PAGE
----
How can I represent an infinite number in python? No matter which number you enter in the program, no number should be greater than this representation of infinity.

  • 37
    use float('inf') – JBernardo Oct 15 '11 at 23:10
  • Is there any chance that the number will be an integer? – Mark Ransom Jul 9 '15 at 4:49
  • 17
    math.inf is useful as an initial value in optimisation problems, because it works correctly with min, eg. min(5, math.inf) == 5. For example, in shortest path algorithms, you can set unknown distances to math.inf without needing to special case None or assume an upper bound 9999999. Similarly, you can use -math.inf as a starting value for maximisation problems. – Colonel Panic Oct 12 '16 at 10:59

In Python, you can do:

test = float("inf")

In Python 3.5, you can do:

import math
test = math.inf

And then:

test > 1
test > 10000
test > x

Will always be true. Unless of course, as pointed out, x is also infinity or "nan" ("not a number").

Additionally (Python 2.x ONLY), in a comparison to Ellipsis, float(inf) is lesser, e.g:

float('inf') < Ellipsis

would return true.

  • 11
    And if x is also inf that won't be true. – Maxim Egorushkin Oct 15 '11 at 23:11
  • 3
    Note that infinity is defined in the norm IEEE 754-1985 (en.wikipedia.org/wiki/IEEE_754-1985), which Any modern language will rely on. Another point is that, according to this norm, infinity must (obviously) be a floating-point number. This might explain why Python have chosen this akward syntax. – quickbug Mar 5 '15 at 12:00
  • 3
    It also won't be true if x is the built in Ellipsis, which compares greater than everything, including infinity. float("inf") < Ellipsis returns True – Singletoned Aug 5 '15 at 8:27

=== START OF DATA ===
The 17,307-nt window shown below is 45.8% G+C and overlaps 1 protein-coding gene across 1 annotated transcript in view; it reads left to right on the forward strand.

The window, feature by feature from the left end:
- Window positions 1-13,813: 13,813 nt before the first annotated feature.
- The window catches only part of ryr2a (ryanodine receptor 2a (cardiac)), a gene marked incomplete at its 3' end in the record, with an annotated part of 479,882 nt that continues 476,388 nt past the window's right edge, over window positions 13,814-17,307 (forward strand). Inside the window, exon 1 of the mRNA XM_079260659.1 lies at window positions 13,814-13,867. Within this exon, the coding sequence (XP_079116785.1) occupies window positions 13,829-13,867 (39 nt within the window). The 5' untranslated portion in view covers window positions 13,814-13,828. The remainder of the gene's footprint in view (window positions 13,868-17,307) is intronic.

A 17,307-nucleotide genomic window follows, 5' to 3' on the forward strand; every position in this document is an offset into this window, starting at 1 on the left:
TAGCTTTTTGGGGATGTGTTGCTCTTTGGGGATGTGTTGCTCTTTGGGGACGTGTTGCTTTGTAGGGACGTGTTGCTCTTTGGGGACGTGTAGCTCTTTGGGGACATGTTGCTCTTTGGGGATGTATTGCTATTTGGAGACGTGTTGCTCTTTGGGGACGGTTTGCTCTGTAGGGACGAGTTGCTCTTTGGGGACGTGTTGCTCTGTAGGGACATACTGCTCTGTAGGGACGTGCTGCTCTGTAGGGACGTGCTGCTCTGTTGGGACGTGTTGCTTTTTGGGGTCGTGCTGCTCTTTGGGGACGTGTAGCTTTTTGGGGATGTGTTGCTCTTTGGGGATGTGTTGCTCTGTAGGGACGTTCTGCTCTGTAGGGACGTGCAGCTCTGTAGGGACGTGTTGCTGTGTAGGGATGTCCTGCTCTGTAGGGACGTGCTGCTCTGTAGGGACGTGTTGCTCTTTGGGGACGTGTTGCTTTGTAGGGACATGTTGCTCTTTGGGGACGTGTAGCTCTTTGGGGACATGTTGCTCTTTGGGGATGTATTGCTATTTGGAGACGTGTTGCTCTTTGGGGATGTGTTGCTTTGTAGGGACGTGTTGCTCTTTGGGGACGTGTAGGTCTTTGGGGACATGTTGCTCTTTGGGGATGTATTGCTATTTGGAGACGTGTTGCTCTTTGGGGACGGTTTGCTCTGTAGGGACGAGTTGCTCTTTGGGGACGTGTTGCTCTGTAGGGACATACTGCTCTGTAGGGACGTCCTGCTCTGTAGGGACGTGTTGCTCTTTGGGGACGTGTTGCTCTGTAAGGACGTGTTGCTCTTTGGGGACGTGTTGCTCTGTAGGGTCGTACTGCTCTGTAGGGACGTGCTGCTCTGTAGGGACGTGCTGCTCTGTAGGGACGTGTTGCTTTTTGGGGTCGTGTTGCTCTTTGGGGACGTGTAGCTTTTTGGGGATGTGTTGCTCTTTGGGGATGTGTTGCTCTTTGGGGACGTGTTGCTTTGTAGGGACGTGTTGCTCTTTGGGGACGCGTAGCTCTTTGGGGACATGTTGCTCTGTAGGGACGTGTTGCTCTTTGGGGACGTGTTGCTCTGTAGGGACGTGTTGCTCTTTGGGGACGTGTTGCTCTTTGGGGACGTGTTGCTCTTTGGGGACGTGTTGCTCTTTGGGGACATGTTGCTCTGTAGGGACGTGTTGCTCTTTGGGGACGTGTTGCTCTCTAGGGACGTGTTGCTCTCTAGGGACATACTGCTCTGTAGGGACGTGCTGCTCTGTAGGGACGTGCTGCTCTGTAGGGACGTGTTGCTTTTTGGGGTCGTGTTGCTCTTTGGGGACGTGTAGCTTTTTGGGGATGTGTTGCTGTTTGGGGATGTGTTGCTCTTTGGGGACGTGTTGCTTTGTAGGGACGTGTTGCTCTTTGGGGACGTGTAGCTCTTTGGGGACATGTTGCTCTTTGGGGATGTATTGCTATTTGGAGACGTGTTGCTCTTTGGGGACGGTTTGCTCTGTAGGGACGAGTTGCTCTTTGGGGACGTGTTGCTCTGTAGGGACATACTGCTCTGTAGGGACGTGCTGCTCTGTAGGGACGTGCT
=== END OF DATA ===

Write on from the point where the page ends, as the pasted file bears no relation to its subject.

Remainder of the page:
• 1
    Not sure about the last one, math.inf < ... or float('inf') > Ellipsis throws a TypeError: unorderable types: float() < ellipsis(), at least for me. – Peter Goldsborough Oct 6 '15 at 19:34
  • 2
    I'm on 3.5. Probably a 2.x/3.x thing. – Peter Goldsborough Oct 7 '15 at 22:49

Since Python 3.5 you can use math.inf:

>>> import math
>>> math.inf

I don't know exactly what you are doing, but float("inf") gives you a float Infinity, which is greater than any other number.


No one seems to have mentioned about the negative infinity explicitly, so I think I should add it.

For positive infinity (just for the sake of completeness):


For negative infinity:


Another, less convenient, way to do it is to use Decimal class:

from decimal import Decimal
pos_inf = Decimal('Infinity')
neg_inf = Decimal('-Infinity')
  • 17
    why don't you add why it is less convenient and why anyone should use it? – Niccolò Jul 25 '14 at 11:59
  • 4
    Let's see: Decimal('Infinity') == float('inf') returns True, so it's pretty much the same. – Denis Malinovsky Nov 1 '14 at 18:17
  • 8
    @afzal_SH float('inf') is float('inf') returns False too – nemesisdesign Jun 27 '15 at 16:24
  • 3
    infinity is different even from itself, so your comment didn't make much sense to me, IMHO – nemesisdesign Jun 29 '15 at 13:20
  • 4